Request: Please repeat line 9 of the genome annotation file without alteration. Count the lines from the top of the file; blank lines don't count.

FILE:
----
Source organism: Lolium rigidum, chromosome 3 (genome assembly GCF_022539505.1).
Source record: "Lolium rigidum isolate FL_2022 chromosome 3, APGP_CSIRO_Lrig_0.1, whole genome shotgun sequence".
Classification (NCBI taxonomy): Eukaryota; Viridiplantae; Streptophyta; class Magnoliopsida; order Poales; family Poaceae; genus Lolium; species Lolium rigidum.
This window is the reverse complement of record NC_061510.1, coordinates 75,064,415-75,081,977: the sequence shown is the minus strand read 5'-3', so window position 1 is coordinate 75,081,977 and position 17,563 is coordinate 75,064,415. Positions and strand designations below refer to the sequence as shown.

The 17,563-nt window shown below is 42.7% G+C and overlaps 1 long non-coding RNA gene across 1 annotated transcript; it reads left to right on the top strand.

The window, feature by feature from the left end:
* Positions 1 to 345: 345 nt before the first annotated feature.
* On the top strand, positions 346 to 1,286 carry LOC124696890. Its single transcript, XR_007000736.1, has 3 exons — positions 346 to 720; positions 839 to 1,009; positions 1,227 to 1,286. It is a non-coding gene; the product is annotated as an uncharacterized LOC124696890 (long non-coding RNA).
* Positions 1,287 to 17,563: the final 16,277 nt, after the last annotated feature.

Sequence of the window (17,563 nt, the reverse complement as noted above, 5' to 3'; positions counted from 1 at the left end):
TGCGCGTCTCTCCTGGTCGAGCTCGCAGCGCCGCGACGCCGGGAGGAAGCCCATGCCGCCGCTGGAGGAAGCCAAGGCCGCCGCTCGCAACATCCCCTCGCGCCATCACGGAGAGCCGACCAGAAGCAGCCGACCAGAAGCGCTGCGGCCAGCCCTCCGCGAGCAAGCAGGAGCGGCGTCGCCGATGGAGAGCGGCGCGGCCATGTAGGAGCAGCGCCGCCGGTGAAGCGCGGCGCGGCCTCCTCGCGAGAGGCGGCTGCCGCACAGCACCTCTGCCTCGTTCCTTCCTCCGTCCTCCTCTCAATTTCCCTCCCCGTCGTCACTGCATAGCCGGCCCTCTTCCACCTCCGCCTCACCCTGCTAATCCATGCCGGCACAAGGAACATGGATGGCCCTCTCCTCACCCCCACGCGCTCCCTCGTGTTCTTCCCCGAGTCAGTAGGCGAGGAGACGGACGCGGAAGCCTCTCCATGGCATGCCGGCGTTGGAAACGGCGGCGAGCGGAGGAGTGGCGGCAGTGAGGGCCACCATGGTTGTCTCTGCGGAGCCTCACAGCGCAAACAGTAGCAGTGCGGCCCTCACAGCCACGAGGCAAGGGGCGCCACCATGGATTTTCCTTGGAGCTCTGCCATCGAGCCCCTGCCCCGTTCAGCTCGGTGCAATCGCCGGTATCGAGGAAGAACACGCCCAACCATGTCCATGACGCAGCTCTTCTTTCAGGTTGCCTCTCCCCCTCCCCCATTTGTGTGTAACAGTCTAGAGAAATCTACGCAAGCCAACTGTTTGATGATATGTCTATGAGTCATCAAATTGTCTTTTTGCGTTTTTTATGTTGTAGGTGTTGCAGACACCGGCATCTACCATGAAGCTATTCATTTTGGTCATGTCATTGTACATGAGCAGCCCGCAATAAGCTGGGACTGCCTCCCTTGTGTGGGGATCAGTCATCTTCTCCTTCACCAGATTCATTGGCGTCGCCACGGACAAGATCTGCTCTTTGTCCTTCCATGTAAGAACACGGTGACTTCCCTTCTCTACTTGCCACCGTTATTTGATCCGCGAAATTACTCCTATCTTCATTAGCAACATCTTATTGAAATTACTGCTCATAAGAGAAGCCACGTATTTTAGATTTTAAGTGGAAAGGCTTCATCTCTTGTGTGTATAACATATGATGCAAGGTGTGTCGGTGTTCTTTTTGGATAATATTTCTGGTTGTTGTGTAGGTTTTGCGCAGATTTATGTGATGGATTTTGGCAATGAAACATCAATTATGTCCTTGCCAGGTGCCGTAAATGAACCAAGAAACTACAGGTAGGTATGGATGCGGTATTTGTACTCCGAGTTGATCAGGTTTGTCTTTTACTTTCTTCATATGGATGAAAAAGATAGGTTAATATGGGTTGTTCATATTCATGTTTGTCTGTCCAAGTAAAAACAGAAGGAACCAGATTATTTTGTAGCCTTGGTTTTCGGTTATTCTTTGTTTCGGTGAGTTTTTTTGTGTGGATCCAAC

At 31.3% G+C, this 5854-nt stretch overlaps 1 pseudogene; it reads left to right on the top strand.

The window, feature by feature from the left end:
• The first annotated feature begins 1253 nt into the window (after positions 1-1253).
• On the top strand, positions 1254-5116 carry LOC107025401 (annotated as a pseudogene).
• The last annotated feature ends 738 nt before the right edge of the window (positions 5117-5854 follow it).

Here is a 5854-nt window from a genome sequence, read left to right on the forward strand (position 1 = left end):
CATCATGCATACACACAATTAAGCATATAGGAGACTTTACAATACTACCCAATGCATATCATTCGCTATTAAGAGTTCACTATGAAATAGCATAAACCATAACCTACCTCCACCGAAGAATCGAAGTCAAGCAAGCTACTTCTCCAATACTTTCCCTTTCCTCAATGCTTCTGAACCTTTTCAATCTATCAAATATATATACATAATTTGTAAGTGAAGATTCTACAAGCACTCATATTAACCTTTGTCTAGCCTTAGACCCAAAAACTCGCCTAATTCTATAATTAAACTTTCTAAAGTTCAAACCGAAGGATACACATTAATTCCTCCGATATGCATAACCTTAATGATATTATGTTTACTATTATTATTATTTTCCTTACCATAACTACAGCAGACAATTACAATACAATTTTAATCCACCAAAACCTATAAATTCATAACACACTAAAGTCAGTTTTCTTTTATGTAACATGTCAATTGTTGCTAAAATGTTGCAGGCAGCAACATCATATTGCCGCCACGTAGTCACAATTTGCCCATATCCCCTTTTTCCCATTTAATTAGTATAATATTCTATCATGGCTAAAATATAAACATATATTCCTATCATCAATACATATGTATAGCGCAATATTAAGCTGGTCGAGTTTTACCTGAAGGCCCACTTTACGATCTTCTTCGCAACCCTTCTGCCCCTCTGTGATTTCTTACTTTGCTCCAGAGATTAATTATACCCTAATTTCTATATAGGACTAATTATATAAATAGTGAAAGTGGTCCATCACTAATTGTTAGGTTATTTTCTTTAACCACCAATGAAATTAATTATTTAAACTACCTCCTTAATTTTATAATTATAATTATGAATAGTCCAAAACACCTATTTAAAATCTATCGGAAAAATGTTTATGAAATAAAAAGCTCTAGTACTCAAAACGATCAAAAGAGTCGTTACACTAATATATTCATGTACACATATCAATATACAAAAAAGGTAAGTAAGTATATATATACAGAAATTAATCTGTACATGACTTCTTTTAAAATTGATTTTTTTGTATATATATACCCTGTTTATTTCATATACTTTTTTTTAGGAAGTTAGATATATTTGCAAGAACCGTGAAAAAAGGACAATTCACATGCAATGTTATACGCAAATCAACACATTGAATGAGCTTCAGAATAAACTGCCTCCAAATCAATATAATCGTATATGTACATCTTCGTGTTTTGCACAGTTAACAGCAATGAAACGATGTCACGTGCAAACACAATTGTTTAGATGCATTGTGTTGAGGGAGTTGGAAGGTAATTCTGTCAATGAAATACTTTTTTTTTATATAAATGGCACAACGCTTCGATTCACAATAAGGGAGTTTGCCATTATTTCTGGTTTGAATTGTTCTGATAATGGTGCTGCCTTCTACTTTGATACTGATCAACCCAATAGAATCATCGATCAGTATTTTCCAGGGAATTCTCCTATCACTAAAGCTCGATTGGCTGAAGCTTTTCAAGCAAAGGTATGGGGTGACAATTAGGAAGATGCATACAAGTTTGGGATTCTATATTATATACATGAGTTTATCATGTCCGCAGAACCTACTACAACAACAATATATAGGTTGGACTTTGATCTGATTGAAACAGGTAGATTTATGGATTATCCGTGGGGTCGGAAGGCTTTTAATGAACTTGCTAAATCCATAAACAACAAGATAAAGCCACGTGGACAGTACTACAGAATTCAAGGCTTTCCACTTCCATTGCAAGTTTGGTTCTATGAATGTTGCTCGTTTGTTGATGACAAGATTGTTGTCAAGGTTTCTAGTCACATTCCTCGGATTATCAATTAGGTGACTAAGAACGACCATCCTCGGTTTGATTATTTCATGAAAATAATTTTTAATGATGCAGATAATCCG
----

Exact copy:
* Positions 1,287 to 17,563: the final 16,277 nt, after the last annotated feature.